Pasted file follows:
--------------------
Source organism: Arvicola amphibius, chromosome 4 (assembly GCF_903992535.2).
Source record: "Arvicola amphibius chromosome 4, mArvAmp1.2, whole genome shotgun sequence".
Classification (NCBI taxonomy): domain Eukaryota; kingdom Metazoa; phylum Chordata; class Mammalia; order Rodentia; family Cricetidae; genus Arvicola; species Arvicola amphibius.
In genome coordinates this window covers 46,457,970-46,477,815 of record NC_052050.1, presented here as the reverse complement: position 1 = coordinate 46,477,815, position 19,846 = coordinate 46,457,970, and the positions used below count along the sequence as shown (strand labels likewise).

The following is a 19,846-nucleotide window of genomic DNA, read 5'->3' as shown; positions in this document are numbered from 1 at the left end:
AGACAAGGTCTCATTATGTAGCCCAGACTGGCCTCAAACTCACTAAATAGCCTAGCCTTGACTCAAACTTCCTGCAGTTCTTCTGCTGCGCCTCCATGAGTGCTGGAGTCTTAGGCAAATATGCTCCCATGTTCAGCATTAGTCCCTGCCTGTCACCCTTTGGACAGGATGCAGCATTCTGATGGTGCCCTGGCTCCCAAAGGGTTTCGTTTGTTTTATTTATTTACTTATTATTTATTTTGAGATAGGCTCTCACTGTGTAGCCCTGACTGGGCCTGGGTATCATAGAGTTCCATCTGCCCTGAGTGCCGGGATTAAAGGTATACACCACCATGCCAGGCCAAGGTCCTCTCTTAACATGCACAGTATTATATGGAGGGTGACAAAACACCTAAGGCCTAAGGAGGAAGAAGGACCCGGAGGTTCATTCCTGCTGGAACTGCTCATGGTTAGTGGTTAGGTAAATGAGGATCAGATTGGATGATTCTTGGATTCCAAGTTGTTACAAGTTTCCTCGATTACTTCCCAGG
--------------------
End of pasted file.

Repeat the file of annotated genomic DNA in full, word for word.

Source organism: Arvicola amphibius, chromosome 4 (assembly GCF_903992535.2).
Source record: "Arvicola amphibius chromosome 4, mArvAmp1.2, whole genome shotgun sequence".
Classification (NCBI taxonomy): domain Eukaryota; kingdom Metazoa; phylum Chordata; class Mammalia; order Rodentia; family Cricetidae; genus Arvicola; species Arvicola amphibius.
In genome coordinates this window covers 46,457,970-46,477,815 of record NC_052050.1, presented here as the reverse complement: position 1 = coordinate 46,477,815, position 19,846 = coordinate 46,457,970, and the positions used below count along the sequence as shown (strand labels likewise).

The following is a 19,846-nucleotide window of genomic DNA, read 5'->3' as shown; positions in this document are numbered from 1 at the left end:
AGACAAGGTCTCATTATGTAGCCCAGACTGGCCTCAAACTCACTAAATAGCCTAGCCTTGACTCAAACTTCCTGCAGTTCTTCTGCTGCGCCTCCATGAGTGCTGGAGTCTTAGGCAAATATGCTCCCATGTTCAGCATTAGTCCCTGCCTGTCACCCTTTGGACAGGATGCAGCATTCTGATGGTGCCCTGGCTCCCAAAGGGTTTCGTTTGTTTTATTTATTTACTTATTATTTATTTTGAGATAGGCTCTCACTGTGTAGCCCTGACTGGGCCTGGGTATCATAGAGTTCCATCTGCCCTGAGTGCCGGGATTAAAGGTATACACCACCATGCCAGGCCAAGGTCCTCTCTTAACATGCACAGTATTATATGGAGGGTGACAAAACACCTAAGGCCTAAGGAGGAAGAAGGACCCGGAGGTTCATTCCTGCTGGAACTGCTCATGGTTAGTGGTTAGGTAAATGAGGATCAGATTGGATGATTCTTGGATTCCAAGTTGTTACAAGTTTCCTCGATTACTTCCCAGG